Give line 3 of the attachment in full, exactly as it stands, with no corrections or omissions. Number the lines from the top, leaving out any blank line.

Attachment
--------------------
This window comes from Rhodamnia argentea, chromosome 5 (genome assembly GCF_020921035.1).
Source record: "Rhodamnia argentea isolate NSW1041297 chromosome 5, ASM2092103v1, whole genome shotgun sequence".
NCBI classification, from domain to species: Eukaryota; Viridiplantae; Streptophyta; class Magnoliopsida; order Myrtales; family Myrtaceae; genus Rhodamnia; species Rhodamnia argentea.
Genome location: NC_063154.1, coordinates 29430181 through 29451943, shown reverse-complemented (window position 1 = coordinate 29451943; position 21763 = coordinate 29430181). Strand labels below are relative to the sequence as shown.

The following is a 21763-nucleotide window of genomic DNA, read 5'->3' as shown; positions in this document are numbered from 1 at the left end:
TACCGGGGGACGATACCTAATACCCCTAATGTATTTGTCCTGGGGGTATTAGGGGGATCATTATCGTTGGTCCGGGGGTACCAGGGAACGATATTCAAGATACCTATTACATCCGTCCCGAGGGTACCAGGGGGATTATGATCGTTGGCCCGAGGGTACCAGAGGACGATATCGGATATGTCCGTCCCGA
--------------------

NCBI classification, from domain to species: Eukaryota; Viridiplantae; Streptophyta; class Magnoliopsida; order Myrtales; family Myrtaceae; genus Rhodamnia; species Rhodamnia argentea.